Home > Toddler > Child Care for Toddlers > How To Hire a Nanny

How To Hire a Nanny

   PRINT

Many families require two working partners to keep the finances and home afloat, which means that a lot of people turn to nannies to care for their children while they are at work. Hiring a nanny is an important decision for parents to make. After all, this person is a stranger at first, and he or she will be partially responsible for your child's development.

Pre-hiring tips

According to Parenthood, it's important to first communicate what type of childcare you wish for your daughter or son to receive. You will want to be upfront about your parenting style beforehand so you can bring in the right candidates. Explain any education or experience requirements you may have, and also describe your children's schedules, characteristics and needs. Lastly, be clear about the type of hours, compensation and benefits you will be offering.

Your nanny must prove that he or she is eligible to work in the U.S. You must also provide Social Security taxes and keep track of tax deductions, medical insurance and any other benefits. Keeping all records after the hiring process (including U.S citizen requirements, state documents and IRS forms) will make things a lot smoother down the road for both you and your nanny during tax season. If you have any other questions about the legalities of hiring a nanny, it might be a good idea to contact your lawyer and/or accountant for further details.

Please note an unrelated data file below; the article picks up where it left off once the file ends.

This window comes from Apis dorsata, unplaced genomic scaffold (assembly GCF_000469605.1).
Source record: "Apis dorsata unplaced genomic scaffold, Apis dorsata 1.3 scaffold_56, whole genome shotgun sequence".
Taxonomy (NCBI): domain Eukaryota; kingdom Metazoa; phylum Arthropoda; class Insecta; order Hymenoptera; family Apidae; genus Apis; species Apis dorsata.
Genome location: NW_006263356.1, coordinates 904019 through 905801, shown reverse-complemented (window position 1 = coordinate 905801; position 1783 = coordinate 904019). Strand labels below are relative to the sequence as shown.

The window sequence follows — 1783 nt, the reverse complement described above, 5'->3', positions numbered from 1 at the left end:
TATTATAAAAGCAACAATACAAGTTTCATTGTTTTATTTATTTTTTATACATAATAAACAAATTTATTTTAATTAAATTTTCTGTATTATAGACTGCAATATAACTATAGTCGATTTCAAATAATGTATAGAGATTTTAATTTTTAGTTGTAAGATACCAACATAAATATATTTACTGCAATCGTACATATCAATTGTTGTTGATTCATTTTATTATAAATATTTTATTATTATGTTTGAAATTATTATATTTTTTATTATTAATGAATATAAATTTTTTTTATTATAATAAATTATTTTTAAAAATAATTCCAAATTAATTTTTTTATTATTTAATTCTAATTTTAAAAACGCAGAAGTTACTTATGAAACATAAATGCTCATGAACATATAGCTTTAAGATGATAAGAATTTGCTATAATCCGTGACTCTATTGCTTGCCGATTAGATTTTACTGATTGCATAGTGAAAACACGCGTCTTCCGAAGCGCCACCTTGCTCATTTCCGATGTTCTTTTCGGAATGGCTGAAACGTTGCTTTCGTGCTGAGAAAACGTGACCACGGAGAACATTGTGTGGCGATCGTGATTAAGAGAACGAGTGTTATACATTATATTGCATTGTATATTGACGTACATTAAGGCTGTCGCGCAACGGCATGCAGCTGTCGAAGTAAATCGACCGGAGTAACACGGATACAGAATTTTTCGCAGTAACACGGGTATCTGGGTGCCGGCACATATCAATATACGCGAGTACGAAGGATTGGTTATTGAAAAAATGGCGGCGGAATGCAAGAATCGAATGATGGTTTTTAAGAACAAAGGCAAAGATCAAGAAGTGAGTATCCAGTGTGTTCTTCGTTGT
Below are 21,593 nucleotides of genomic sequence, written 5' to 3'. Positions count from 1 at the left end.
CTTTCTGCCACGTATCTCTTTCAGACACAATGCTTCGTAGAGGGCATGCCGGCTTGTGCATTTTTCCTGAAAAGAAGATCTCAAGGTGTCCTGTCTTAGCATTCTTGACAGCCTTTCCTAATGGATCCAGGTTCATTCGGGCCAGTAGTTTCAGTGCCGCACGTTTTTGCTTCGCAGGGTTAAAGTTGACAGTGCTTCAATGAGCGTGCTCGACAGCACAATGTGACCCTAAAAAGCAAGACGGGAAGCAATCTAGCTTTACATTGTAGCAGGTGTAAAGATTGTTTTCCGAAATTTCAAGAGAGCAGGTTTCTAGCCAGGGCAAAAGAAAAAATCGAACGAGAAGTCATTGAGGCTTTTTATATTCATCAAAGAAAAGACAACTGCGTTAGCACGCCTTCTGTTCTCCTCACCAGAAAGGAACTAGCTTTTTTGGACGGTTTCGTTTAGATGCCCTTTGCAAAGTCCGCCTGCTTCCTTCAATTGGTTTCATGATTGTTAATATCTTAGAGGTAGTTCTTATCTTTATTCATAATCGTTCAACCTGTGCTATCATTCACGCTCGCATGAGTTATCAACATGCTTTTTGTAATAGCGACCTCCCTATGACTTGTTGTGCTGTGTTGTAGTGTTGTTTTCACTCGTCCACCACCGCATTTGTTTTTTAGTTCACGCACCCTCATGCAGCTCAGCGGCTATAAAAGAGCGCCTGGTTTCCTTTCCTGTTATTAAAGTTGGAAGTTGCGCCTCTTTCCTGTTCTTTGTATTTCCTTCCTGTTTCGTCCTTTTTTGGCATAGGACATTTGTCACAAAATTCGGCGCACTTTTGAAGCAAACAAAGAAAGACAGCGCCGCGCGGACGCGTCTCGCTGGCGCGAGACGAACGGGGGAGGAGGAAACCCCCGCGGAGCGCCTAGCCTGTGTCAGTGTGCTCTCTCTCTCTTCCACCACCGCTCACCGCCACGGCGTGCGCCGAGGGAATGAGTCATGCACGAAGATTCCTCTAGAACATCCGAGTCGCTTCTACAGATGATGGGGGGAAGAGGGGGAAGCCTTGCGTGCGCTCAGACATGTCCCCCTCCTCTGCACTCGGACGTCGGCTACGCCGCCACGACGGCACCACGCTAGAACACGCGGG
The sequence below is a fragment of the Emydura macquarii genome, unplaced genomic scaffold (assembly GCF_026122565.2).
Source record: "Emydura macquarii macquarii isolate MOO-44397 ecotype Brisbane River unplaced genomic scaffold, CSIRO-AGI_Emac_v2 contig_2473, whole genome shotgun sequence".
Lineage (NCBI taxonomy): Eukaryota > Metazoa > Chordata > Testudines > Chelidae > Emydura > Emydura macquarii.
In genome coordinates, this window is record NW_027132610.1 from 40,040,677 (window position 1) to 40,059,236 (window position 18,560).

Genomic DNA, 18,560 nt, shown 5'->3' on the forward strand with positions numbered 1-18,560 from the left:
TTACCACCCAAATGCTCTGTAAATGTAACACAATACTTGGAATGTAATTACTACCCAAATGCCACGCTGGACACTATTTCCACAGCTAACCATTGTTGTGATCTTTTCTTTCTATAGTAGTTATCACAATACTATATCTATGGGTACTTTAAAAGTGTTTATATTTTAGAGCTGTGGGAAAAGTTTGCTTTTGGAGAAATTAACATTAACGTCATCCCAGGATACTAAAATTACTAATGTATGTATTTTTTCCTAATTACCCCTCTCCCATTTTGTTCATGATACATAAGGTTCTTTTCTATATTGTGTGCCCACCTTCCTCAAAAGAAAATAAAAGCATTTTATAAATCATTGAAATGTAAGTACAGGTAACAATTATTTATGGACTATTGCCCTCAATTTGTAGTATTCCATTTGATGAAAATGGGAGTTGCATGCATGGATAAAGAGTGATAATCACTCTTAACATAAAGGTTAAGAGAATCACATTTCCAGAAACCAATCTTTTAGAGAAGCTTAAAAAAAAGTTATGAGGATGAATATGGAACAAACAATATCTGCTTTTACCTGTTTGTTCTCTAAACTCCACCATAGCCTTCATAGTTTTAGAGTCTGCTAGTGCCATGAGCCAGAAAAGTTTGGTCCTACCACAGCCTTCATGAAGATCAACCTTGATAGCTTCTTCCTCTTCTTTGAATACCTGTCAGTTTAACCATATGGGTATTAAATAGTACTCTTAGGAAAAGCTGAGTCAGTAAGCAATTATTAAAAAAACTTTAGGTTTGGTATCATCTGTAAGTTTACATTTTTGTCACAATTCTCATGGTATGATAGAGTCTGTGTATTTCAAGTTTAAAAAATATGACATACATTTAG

Choosing a nanny is an important decision that requires a lengthy vetting process.

The interview process

Like any other job, you will need to screen and narrow down to candidates who best suit your requirements and needs. Care.com recommends choosing five to 10 candidates, starting with phone interviews. When you find two to three who seem like a good match, bring them in for in-person interviews, complete with meeting the children. During this time, observe how they act with your children. Also, run through the candidate's background and ask questions about his or her views on childcare and upbringing. By doing all of these things during the interview process, you will usually be able to trust your instincts.

Post-interview

After you have finally chosen your candidate, it's important to conduct a background check and check the references that the candidate has left on his or her resume. Then, make the offer to your chosen candidate. Usually, once your new nanny has accepted the offer, it's a good idea to put in writing a description of how you want the role to proceed, as well as salary and benefits details. This way, you can negotiate financial terms and clear up any confusion about the job beforehand. For instance, if you require light housekeeping or errand running, this should be included in the written agreement. You should also list what to expect in terms of overtime pay, time off or transportation costs while he or she is caring for your children.

Hiring a nanny is a big decision, so make sure to vet your candidates carefully. Communicating all of your expectations and needs in an upfront manner can ensure you find the right person for the job.

 
3PREVIOUS ARTICLE TODDLER NEXT ARTICLE4
 
   PRINT